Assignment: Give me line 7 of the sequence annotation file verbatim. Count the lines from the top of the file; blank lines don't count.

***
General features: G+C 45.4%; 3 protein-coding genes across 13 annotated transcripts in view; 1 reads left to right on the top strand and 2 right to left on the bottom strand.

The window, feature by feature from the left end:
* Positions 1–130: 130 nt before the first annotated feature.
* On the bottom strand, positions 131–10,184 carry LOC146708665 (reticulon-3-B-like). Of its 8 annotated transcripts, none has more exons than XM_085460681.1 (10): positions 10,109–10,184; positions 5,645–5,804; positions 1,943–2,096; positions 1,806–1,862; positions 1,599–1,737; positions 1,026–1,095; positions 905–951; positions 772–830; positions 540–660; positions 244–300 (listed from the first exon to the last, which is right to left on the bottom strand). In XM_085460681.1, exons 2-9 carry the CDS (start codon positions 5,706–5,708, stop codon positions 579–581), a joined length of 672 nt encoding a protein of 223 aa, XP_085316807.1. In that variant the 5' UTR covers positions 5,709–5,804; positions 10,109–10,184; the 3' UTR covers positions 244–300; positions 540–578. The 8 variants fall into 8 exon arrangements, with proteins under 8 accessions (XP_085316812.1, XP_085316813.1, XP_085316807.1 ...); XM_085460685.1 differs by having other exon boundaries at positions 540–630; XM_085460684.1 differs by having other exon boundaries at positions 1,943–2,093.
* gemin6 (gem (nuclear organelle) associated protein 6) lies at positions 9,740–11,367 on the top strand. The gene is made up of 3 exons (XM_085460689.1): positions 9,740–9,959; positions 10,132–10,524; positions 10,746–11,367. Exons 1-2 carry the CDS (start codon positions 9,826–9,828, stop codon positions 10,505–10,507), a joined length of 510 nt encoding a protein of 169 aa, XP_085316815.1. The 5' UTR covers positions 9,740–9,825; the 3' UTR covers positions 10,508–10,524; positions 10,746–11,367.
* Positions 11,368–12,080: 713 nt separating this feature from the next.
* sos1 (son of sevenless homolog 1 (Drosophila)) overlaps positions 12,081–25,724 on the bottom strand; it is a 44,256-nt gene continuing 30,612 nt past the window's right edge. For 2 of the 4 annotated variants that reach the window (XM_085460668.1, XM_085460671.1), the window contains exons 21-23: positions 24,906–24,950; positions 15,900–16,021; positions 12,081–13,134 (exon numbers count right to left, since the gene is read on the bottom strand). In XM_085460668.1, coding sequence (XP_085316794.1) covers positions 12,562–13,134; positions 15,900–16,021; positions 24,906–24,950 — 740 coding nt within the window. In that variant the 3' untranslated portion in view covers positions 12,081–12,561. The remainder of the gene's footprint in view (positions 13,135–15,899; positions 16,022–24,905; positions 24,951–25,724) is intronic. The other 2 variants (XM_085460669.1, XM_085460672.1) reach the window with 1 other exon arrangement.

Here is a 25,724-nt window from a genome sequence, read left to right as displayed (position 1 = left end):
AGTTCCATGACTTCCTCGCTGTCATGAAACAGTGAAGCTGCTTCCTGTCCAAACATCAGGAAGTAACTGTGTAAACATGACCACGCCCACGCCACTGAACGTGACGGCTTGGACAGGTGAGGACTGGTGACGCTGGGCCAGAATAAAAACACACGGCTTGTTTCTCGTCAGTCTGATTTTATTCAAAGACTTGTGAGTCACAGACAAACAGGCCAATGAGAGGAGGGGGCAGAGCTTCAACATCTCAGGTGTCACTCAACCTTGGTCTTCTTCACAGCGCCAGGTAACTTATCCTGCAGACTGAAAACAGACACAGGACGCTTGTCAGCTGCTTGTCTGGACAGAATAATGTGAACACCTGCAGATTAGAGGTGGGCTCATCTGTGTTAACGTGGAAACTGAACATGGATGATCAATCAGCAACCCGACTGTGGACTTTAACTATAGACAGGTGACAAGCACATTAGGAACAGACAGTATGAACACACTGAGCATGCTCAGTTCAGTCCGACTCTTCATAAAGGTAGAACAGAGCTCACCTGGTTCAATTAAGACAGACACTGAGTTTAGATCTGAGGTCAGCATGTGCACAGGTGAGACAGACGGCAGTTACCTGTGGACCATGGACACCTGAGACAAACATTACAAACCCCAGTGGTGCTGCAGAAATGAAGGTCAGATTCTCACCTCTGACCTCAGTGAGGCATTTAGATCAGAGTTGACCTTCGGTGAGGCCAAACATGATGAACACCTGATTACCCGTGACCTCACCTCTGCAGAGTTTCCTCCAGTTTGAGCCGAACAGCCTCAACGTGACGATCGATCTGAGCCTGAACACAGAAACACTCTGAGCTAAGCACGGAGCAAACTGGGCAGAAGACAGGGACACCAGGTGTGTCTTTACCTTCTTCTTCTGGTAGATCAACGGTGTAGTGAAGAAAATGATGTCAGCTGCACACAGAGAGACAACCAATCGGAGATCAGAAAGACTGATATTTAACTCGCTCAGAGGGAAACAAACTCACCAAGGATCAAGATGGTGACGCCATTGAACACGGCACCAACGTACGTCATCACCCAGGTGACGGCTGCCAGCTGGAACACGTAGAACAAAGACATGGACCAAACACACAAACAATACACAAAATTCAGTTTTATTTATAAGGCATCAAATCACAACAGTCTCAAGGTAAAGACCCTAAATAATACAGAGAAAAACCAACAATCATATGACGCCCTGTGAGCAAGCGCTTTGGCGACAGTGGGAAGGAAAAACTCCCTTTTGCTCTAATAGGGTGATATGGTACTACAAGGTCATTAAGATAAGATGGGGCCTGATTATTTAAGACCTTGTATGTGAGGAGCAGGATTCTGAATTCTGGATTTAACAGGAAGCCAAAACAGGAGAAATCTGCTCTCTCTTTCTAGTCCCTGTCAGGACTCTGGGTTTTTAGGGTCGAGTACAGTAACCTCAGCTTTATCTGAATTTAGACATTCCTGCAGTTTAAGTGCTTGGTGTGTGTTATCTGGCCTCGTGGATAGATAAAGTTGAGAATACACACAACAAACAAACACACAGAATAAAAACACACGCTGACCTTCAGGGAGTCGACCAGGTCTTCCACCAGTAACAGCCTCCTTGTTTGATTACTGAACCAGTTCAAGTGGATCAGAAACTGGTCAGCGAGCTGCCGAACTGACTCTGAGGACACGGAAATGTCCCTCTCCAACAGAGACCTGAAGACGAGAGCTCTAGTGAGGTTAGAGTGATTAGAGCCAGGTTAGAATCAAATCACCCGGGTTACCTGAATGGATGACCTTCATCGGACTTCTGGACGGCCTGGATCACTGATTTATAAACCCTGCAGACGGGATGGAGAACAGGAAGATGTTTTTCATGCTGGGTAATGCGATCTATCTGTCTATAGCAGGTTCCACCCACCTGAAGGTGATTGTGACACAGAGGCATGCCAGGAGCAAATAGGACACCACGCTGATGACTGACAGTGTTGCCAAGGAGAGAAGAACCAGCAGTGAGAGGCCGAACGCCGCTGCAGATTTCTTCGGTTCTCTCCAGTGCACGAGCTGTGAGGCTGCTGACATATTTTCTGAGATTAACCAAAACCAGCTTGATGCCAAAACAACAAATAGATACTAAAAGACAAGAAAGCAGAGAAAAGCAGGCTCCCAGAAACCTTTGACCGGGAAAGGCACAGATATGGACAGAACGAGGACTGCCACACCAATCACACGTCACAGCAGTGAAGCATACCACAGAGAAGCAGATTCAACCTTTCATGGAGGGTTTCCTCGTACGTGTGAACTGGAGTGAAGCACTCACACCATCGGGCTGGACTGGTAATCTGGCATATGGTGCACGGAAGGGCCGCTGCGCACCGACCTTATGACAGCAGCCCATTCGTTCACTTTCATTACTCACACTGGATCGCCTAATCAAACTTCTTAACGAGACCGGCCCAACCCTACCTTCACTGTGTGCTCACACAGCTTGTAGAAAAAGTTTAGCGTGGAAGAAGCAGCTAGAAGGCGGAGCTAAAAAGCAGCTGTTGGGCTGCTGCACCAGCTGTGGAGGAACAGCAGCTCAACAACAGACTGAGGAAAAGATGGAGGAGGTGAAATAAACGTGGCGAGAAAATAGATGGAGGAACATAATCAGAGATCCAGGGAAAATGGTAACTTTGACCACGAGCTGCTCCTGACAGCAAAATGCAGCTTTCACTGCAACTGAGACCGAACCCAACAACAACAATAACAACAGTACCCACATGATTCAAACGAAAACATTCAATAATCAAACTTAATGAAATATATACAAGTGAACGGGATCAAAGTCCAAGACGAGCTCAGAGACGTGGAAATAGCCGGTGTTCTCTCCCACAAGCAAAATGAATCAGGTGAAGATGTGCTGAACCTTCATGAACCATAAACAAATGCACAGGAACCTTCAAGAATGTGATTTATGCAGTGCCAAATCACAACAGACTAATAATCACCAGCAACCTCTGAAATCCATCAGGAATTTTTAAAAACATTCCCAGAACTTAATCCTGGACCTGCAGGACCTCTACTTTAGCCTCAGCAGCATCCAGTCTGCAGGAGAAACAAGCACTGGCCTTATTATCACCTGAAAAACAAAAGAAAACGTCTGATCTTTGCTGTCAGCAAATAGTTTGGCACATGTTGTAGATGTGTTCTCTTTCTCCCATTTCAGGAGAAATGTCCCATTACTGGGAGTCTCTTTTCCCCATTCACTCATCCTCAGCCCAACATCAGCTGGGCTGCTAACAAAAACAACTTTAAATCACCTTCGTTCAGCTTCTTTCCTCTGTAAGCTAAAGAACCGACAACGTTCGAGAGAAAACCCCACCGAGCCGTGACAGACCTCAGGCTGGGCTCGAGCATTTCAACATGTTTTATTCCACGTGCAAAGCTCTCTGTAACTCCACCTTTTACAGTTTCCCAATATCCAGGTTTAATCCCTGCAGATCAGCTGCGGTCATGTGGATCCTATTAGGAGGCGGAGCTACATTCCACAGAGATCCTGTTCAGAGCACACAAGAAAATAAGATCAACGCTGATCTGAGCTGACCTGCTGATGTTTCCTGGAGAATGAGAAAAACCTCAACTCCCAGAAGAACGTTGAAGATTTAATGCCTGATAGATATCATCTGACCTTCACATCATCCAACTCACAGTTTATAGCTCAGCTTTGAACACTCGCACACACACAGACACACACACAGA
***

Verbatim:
* sos1 (son of sevenless homolog 1 (Drosophila)) overlaps positions 12,081–25,724 on the bottom strand; it is a 44,256-nt gene continuing 30,612 nt past the window's right edge. For 2 of the 4 annotated variants that reach the window (XM_085460668.1, XM_085460671.1), the window contains exons 21-23: positions 24,906–24,950; positions 15,900–16,021; positions 12,081–13,134 (exon numbers count right to left, since the gene is read on the bottom strand). In XM_085460668.1, coding sequence (XP_085316794.1) covers positions 12,562–13,134; positions 15,900–16,021; positions 24,906–24,950 — 740 coding nt within the window. In that variant the 3' untranslated portion in view covers positions 12,081–12,561. The remainder of the gene's footprint in view (positions 13,135–15,899; positions 16,022–24,905; positions 24,951–25,724) is intronic. The other 2 variants (XM_085460669.1, XM_085460672.1) reach the window with 1 other exon arrangement.